Sacramento, California. For the longest time, those from the Bay Area identified it as a stop on the way to Lake Tahoe. And millions of fifth graders, meanwhile, failed to identify it as the capital of California.
However over the last decade the once semi-quiet government city has transformed itself, spurred by an economic renaissance and the no longer far-fetched conviction of Sacramento’s leaders that their city is an emerging tech hub.
And indeed, Sacramento is grabbing headlines in the tech industry, and its drawing more attention from investors and startup firms.
After years in the shadow of its famed, iconic neighbor San Francisco, Sacramento is now attracting relocating Bay Area residents in droves – 20,000 a year, according to census data.
The migration of businesses and talent signals a new day and reputation for California’s capital. Over a trip last year I made a visit and was able to get a glimpse into the city’s startup scene.
Proximity to Silicon Valley
First, let’s start with the obvious. The costs of living and growing a business in Silicon Valley are astronomical – Bay Area real estate, at $531 a square foot, is nearly 60 percent pricier than in Sacramento. Meanwhile, the cost of retaining computer programmers an hour north is 21 percent lower.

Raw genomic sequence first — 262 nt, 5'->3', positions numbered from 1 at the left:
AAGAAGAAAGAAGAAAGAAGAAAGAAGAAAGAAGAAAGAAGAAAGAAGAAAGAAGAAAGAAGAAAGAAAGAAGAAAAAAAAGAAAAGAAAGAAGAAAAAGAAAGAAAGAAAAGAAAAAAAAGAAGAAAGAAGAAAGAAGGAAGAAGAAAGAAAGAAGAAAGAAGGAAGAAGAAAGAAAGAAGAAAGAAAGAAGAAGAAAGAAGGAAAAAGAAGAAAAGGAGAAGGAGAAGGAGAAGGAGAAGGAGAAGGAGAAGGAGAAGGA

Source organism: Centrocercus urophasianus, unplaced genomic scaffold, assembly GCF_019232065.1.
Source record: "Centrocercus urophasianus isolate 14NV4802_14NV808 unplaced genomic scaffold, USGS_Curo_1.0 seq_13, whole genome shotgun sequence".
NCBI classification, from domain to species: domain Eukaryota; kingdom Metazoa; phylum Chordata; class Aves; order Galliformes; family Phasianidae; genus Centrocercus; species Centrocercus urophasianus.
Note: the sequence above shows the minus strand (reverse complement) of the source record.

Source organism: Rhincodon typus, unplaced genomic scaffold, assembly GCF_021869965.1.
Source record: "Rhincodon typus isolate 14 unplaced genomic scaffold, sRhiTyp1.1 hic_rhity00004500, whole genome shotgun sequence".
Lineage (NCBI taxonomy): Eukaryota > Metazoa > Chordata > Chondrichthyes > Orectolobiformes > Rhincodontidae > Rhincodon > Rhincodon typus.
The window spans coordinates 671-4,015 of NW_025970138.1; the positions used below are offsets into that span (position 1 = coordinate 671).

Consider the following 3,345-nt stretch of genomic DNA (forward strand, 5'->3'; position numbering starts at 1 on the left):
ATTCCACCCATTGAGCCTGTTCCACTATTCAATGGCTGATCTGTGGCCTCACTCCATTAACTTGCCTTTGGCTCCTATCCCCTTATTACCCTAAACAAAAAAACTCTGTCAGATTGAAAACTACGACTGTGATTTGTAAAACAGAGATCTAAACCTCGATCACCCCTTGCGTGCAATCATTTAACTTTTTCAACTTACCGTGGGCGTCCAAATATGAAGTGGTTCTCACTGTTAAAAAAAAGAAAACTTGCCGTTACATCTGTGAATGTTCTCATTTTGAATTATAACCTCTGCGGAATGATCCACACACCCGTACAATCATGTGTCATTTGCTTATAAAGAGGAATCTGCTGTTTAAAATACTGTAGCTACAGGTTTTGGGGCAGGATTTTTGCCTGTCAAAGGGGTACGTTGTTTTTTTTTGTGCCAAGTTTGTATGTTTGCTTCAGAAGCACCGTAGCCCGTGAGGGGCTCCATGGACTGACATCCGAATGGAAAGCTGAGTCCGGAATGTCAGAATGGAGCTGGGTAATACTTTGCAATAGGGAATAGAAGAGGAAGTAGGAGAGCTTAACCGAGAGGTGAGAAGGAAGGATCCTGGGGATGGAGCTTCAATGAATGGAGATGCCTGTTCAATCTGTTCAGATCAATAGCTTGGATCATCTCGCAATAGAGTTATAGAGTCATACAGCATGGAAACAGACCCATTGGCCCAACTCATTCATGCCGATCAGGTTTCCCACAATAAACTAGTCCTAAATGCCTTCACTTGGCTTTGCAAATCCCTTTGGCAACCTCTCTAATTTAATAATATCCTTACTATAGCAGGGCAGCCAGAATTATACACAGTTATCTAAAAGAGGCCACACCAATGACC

When it comes to startups, a huge part of becoming successful is simply surviving, and cheaper office space and talent makes for an advantage. For the thousands of developers leaving Silicon Valley each year, the move means they can appreciate Northern California at a fraction of the cost.
A San Francisco software engineer relocating to Sacramento could accept a 50 percent salary cut and still have 20 percent more disposable income.
While choosing a cheaper location frequently comes at the expense of face time, networking, a proximity to funding, and talent, Sacramento is 90 miles from San Francisco. Considering its affordability alongside its proximity to the center of the tech universe, it isn’t difficult to understand why Sacramento is one of the nation’s busiest real estate markets.
Government and university synergy
At the same time, the city has undergone a transformation in recent years, catalyzed by city leaders determined to position Sacramento as a tech center.
Leaders of government, industry, and academia have together worked to strengthen the city’s burgeoning tech scene and bring startups to the region.
In June of 2016, the Sacramento City Council approved a $10 million Innovation and Growth Fund. RAILS, Rapid Acceleration, Innovation, and Leadership in Sacramento, provides grants, ranging from $10,000 to $25,000, to accelerators, incubators, innovative companies, and educational programs.
Working in concert with these civic leaders, leading businessmen formed the Greater Sacramento Economic Council. Made up of 40 CEOs, each contributing $100,000, the organization helps newly arrived companies with finding talent, office space, funding, and with networking. The non-profit StartupSac assists startups with the very same. Sacramento is also partnering with startups, including a partnership with Deepen AI to use drones and AI tools to map the city for safe deployment of autonomous vehicles.